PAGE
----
On Scala’s future

Kenneth McDonald posted the following question about Scala’s future in the Scala mailing list:

I thought it would be interesting to find out people’s predictions for how much of the Java market Scala will eventually penetrate. It’s nice to see Scala doing reasonably well so far, so now’s your chance to make a prediction on the future of Scala:

a) Scala will remain a niche language, competing with Groovy, JRuby, etc.
b) Scala will become the dominant “second” language for the JVM.
c) Scala will actually become big enough to compete with Java in many respects.

If none of these fit your outlook, feel free to make up your own answer.

In my opinion, the answer will be A (niche) or B (second language), depending on the community’s ability to:

  • Promote Scala (and Liftweb);
  • Simplify the process of switching from Java (e.g., by providing familiar tools) as much as possible;
  • Provide worthy reasons to switch (e.g., killer apps). People rarely go to the trouble of switching just because something is “nicer”, even if in reality it causes one to write more robust code that takes advantage of higher order abstractions and a “safe and coherent” type system. Liftweb and concurrency through the Actor model / Akka are definitely two examples of a step in the right direction, as they do a particularly good job of solving a specific problem and showcase the value of adopting Scala as a user, as well as a tool to implement libraries and reusable components.

The software development community is embracing dynamically typed languages like Python and Ruby, as well as functional programming. Languages like Python and Ruby simplify the development process for a beginner. They are easy to read, learn and use. Their adoption is therefore growing quickly. They also offer practical solutions to web development needs through frameworks like Rails and Django.

The paradigm shift to functional programming is much slower however. Functional programming done a la Scala, is undoubtedly advantageous for the competent software engineer, but moving from Java to Scala requires significant commitment and a higher degree of understanding about how to program, in my opinion. Are Java developers up to this? Some of them are, but I doubt that a majority of them would be. It should be noted that Scala has the potential to also attract developers who don’t program in Java, but rather come from a different background, such as the aforementioned Python and Ruby. These people may look into Scala as a more functional-oriented, robust and faster alternative.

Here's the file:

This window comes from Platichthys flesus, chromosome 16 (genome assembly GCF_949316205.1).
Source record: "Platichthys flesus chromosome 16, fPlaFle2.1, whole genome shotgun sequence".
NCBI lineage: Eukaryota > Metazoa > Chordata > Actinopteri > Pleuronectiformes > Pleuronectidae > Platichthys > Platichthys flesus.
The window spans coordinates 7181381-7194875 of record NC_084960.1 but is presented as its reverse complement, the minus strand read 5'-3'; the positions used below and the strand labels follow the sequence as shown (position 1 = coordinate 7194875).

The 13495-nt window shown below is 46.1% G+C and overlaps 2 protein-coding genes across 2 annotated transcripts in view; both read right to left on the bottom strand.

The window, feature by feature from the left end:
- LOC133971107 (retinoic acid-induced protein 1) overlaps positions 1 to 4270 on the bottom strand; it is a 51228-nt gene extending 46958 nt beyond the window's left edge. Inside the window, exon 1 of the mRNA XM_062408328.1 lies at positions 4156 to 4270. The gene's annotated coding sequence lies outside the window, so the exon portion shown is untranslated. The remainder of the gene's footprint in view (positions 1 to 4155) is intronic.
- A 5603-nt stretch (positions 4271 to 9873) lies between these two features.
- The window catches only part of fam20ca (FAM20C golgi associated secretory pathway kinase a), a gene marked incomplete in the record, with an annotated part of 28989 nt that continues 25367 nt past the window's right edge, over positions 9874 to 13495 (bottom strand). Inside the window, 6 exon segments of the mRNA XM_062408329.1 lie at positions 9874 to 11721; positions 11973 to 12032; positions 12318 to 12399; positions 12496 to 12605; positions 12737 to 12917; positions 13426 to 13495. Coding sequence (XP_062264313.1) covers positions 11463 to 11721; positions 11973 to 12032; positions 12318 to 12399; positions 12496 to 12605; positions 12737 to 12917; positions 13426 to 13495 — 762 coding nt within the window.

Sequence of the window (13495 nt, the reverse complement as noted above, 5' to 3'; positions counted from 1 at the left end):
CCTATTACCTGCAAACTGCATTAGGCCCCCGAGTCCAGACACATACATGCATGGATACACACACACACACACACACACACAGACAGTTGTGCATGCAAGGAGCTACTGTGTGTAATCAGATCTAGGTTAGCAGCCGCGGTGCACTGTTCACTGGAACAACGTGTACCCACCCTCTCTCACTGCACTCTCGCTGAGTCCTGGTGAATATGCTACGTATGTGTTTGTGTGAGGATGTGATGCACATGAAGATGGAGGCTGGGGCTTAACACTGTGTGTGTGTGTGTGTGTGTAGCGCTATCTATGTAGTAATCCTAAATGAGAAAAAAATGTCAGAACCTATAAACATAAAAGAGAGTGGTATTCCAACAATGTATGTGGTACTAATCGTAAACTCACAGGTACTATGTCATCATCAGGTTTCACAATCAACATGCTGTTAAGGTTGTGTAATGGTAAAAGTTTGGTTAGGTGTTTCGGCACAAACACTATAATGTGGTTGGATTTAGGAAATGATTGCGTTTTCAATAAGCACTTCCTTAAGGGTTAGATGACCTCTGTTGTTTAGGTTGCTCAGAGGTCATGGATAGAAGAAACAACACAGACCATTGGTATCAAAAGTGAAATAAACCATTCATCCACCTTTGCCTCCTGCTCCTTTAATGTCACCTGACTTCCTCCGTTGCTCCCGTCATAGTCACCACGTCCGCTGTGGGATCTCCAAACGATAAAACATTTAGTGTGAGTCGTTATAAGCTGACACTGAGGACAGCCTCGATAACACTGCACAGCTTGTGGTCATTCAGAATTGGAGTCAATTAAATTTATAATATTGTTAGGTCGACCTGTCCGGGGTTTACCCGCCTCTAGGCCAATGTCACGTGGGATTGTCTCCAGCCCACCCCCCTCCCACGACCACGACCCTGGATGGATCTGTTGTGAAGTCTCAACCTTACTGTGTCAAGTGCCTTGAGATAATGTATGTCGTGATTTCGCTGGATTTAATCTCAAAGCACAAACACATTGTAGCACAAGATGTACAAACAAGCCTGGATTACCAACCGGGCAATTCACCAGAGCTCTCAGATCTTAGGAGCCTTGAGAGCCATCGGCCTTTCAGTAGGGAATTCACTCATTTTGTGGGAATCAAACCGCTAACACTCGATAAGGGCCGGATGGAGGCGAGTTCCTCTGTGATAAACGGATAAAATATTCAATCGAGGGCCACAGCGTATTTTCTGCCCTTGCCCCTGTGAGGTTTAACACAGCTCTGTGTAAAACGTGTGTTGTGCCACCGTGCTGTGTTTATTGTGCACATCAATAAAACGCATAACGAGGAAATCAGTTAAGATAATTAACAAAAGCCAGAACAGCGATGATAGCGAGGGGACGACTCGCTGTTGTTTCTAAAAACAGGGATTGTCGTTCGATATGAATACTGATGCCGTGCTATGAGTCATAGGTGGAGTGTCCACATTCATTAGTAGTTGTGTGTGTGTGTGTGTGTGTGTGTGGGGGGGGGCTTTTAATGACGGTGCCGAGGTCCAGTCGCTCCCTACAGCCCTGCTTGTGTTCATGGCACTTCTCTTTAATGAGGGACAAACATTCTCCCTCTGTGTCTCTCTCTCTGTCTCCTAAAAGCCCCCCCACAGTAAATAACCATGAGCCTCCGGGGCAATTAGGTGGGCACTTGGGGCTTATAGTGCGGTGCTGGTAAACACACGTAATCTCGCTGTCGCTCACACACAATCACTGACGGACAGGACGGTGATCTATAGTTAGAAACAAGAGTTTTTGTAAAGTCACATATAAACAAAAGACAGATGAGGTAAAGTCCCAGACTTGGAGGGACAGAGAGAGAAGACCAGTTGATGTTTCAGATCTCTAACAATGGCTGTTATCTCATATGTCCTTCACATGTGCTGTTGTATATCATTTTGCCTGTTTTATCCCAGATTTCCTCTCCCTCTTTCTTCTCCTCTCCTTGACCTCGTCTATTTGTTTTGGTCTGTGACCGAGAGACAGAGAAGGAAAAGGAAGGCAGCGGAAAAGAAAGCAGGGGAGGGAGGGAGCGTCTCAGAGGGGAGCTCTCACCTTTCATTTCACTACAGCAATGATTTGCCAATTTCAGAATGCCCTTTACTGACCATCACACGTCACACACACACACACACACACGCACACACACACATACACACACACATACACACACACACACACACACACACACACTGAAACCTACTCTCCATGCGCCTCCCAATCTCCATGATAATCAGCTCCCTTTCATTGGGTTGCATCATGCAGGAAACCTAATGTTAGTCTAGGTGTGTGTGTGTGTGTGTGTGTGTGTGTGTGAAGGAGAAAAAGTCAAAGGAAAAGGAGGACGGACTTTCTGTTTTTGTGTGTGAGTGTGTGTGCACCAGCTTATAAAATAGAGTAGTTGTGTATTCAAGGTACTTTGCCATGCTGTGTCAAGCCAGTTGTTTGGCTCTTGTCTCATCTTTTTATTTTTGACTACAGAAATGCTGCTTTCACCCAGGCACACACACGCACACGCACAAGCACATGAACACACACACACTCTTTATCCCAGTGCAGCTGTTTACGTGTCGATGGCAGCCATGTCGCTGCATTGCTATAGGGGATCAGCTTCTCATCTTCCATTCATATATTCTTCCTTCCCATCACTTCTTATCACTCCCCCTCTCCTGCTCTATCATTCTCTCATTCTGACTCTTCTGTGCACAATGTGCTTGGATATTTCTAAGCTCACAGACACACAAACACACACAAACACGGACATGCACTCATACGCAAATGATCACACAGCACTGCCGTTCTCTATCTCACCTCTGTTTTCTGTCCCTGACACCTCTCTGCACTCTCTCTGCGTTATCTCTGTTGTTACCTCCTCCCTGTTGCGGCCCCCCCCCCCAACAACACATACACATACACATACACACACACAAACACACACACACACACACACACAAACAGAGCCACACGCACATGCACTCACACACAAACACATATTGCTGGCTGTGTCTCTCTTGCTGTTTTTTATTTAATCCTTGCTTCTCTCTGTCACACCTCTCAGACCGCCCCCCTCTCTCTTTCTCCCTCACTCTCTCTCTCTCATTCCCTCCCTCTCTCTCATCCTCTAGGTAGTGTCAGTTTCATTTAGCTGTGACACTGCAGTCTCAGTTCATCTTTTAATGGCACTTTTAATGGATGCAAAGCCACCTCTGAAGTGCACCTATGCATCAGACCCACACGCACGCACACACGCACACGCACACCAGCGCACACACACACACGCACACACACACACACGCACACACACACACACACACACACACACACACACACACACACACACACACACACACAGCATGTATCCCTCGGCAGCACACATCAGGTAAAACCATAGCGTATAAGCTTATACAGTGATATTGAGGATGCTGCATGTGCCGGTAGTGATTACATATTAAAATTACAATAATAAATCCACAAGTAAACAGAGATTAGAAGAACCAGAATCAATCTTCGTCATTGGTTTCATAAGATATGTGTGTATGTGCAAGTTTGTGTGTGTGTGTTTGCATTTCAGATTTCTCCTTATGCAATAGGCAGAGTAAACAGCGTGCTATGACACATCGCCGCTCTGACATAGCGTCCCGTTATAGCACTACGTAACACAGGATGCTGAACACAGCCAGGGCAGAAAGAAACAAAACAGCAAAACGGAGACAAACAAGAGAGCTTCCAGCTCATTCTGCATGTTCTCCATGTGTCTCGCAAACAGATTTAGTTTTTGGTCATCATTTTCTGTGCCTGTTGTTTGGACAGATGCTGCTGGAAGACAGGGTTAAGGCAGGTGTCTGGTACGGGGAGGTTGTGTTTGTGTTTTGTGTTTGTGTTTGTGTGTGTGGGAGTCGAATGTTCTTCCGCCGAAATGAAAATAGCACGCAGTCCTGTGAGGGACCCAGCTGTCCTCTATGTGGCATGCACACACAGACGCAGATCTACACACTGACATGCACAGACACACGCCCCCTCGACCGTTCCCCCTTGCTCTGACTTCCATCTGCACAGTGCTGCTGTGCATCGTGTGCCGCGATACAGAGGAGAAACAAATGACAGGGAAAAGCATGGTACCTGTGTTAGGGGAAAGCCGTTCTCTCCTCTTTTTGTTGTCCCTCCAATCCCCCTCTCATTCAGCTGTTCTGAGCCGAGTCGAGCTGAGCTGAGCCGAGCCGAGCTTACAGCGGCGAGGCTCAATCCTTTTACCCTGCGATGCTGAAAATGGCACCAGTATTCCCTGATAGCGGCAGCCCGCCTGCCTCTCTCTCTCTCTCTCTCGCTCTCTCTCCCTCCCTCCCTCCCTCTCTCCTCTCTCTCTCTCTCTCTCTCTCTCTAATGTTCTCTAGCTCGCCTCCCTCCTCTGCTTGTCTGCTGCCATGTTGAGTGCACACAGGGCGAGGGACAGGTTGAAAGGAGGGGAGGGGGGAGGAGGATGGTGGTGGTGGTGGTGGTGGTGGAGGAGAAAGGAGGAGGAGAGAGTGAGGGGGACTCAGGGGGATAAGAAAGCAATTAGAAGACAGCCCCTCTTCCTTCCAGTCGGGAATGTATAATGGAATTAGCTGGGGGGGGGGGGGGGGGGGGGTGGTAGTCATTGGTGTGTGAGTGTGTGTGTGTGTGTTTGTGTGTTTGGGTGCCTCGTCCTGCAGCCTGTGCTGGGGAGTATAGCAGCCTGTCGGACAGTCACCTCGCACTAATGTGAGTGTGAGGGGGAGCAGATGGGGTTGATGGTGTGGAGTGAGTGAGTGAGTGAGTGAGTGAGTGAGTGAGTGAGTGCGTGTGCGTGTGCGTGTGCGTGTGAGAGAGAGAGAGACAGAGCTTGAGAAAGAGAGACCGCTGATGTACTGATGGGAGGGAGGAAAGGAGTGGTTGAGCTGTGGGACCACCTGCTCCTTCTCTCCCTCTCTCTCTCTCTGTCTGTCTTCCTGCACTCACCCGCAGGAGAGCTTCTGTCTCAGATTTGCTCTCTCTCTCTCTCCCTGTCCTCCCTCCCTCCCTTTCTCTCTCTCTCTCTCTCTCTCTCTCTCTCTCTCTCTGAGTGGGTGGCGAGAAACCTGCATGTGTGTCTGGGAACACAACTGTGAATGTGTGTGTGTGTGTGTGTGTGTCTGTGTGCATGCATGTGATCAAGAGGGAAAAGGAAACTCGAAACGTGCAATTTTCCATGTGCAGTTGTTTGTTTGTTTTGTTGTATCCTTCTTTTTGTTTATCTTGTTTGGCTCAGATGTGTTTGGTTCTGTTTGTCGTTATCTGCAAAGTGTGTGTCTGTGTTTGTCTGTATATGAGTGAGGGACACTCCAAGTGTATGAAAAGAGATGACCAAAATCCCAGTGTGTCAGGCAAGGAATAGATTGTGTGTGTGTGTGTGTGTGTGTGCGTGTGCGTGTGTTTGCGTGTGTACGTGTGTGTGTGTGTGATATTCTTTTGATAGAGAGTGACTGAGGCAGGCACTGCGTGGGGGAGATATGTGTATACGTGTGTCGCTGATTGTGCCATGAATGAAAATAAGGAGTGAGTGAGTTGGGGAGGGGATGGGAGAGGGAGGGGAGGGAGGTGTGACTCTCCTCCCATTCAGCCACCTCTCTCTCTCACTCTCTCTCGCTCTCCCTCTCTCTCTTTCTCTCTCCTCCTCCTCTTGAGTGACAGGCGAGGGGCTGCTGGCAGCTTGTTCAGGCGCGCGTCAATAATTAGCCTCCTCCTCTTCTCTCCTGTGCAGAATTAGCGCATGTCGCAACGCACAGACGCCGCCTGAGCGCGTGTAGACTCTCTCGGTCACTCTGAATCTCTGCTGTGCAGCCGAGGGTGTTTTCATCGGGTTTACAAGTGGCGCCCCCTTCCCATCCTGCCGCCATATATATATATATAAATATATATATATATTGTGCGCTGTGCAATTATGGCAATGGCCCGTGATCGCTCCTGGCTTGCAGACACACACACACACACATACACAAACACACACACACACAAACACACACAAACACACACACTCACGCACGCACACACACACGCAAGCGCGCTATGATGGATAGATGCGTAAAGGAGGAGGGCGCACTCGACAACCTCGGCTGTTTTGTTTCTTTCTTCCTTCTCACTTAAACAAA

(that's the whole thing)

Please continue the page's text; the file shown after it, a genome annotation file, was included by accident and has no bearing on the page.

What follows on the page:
This, coupled with the current, limited popularity of Scala, leads me to believe that option C (let’s say ~50% marketshare) is not a realistic option for the foreseeable future. We are entering the long tail period of programming, where many lesser known languages will start gaining some traction. Achieving a “second language” status is still an ambitious and worthy goal. There are many formidable opponents aiming for that, including JRuby, Jython, Groovy, and Clojure, and the rewards for doing so would be substantial for everyone involved.

The real question is not how far Scala is capable of going in terms of adoption, but rather what can be done to ensure that it will achieve widespread acceptance, however that may be defined. Paying close attention to the success stories of Ruby and Python may give the community some insight as to what should be done. To a minor extent, fellow functional programming languages like Erlang and Haskell are doing a fine job marketing-wise and are gaining traction. As of 3.30 pm today, there are 147 members in the irc channel for Scala, and 576 for Haskell. This is not to say that one is better than the other, or even that Haskell is more popular than Scala in general, but rather that there may be something to learn from a “similar” language, that poses compatible challenges for those who intend to approach it.

Being based on the JVM, well integrated with Java, and to a certain extent being Java-like, are all major advantages that may help Scala’s ability to gain major popularity. And being ingrained in the Java world, will affect the way Scala’s image and the ways it can be promoted as well. Whereas Ruby has a somewhat anti-corporate spirit and image, and is tough to sell to the Enterprise world, Scala doesn’t face these challenges. As such it may appeal to a much larger category of developers and companies. However, a lot of work will be required to reach that tipping point. Scala is already an excellent language, as far as I can see, but it will be a combination of technical efforts and marketing to really decide Scala’s popularity.

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